Yes, Religious Freedom Actually Does Mean Having the Right to Discriminate
Ah, but what does it mean to be discriminant? And what is the nature of religion?
Secularists are working hard to strip our nation of its religious freedoms. One of their favored ploys is telling us religious freedom doesn’t mean having the right to discriminate. Rob Boston, writing for The Humanist, argues it this way:
Religious freedom has not traditionally been interpreted to allow one person to cause harm to another — and subjecting someone to discrimination is certainly a form of harm.
“Certainly”? No. Not even close. In a world full of mindless slogans, that might even be the worst of them all. It’s all about being confused — seriously confused — about the common meanings of common words.
1. No, discrimination isn’t “certainly a form of harm”
Let’s start with “discrimination.” No, it can’t “certainly” and always be a form of harm; it’s what we do every moment of every day. We’d better! We discriminate over who we allow to teach our kids, who can drill out cavities in our teeth, who can walk in our back yards, who we’ll go out to dinner with, and on and on it goes.
How about hiring? Of course! Very few people are taken on as heart surgeons, and you wouldn’t cast Denzel Washington as George Washington. What about housing? Definitely! Sex offenders can’t live just anywhere they want. We even discriminate in lodging; I’ve even seen people tossed out of hotel rooms for arguing too loudly. We discriminate in education, too: poorly behaving students may be expelled.
So, no, discrimination doesn’t “certainly” cause harm. To say that is to say “discrimination” without the least proper sense of discrimination! Now, certainly, unjust discrimination is a cause of harm. But that means we have to define what such a thing means. Generally speaking, it’s unjust to treat people differentially based on irrelevant factors. Skin color is irrelevant for almost every job, for example, although not for playing George Washington on screen.
So is it unjust discrimination when we make decisions based on sexual behavior? My examples include many instances where behavior-based discrimination is widely accepted, so we have to drill down deeper to decide. Or do we? Maybe not, for purposes of this article. We’re not asking which view of homosexuality is correct, after all, but which view of religious freedom is.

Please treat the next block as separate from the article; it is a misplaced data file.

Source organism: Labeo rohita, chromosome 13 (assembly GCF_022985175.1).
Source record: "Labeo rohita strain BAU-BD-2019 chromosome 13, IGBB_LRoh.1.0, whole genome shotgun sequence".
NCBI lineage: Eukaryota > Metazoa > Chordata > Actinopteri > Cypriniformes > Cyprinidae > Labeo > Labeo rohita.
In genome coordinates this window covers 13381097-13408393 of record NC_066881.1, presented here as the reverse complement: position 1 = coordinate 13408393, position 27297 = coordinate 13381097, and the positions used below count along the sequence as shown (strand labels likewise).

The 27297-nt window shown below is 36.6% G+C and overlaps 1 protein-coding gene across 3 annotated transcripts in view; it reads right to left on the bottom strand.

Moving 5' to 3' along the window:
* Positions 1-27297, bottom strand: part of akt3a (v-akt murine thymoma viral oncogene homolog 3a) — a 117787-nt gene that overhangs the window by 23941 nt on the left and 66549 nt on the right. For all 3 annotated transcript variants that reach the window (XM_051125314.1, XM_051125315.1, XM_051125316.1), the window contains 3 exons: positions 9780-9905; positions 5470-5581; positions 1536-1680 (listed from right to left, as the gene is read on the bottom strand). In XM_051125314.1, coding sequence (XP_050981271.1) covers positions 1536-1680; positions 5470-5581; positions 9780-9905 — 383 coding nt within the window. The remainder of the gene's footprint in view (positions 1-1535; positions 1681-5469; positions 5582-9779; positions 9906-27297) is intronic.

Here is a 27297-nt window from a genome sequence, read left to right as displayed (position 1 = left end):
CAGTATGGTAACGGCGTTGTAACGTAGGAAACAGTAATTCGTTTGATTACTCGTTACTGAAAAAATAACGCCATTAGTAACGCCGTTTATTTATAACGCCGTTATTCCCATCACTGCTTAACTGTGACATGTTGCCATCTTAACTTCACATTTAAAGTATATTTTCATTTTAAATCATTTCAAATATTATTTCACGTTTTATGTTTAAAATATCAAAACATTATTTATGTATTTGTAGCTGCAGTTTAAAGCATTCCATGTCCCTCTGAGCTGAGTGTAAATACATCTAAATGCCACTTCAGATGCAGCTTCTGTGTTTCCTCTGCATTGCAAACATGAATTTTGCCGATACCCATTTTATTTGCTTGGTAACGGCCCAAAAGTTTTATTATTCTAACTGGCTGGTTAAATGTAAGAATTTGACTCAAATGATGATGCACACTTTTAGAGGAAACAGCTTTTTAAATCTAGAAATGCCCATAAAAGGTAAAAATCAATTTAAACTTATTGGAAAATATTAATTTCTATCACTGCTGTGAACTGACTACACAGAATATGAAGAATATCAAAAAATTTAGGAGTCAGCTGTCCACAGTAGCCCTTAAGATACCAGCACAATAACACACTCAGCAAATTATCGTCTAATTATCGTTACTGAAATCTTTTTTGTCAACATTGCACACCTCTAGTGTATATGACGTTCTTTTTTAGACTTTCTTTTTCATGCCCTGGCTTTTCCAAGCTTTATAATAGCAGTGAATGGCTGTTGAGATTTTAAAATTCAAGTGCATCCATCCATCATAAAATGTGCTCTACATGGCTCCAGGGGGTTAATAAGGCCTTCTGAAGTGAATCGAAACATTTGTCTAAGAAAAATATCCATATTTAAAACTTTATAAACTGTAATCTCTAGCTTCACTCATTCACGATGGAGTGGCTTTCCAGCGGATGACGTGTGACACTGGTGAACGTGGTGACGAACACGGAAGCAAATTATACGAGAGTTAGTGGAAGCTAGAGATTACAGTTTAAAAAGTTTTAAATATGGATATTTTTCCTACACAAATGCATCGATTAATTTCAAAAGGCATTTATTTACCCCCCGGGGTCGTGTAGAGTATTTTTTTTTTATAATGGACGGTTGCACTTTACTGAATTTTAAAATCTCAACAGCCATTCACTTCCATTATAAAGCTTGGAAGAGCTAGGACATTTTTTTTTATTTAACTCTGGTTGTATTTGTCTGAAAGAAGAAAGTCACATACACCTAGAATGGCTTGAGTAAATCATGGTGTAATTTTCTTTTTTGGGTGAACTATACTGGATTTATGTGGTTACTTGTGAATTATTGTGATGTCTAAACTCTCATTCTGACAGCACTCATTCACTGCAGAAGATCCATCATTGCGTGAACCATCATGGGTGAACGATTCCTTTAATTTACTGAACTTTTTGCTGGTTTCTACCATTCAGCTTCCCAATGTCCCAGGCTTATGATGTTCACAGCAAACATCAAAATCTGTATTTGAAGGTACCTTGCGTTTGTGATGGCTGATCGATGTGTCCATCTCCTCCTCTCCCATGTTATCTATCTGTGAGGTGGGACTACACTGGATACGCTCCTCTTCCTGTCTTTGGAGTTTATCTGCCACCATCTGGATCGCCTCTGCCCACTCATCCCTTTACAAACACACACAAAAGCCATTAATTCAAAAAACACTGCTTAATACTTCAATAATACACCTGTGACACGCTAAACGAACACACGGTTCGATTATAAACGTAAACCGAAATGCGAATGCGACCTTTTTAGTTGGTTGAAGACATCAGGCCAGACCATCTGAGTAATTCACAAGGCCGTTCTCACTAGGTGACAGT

So we can simply call the LGBT question what it is, a huge controversy, and leave those questions open for now. Our question here is, Does religious freedom mean having the right to take a controversial moral stand?
2. Morality-based decision-making is an essential feature of religion.
“Religion” is famously hard to define. But there’s one thing it includes in virtually every case: a code of behavior. For the world’s major religions, that always includes sexual ethics. Recent revisionism notwithstanding, most of them say no to same-sex physical intimacy. These moral codes always involve consequences. They allow for treating people differently, based on their adherence (or not) to the codes.
Now, religions regard this as a good thing. It’s good to reward right behavior, they say. It’s also good — not “harm”! — to give people concrete reasons to reject wrong actions.
Clearly, then, differential treatment based on moral behavior is essential to most religions. That’s just another way of saying moral discrimination is a key part of most religions, and those religions see this as a good thing, not as harm.
Notice, though, what I’ve been saying under point 2. I haven’t said a word about whether a religion is right or wrong to be this way. I’ve only said that many are this way. I’m not assessing religion here, I’m (partially) defining it. Which is all we need to answer the question we’re working on here.
3. If the Constitution intended religious freedom at all, it intended freedom for differential treatment based on morality.
To treat people differentially, based on their moral decisions, is part of the definition of what it means to be a religion, as shown above. It’s always been part of that definition. Therefore, when the states ratified the Bill of Rights, they purposely intended to ratify freedom to discriminate based on moral choices. There’s simply no other way to interpret it. It’s what religions do. It had to be part of what the Founders had in mind, when they gave religions freedom to do what they do.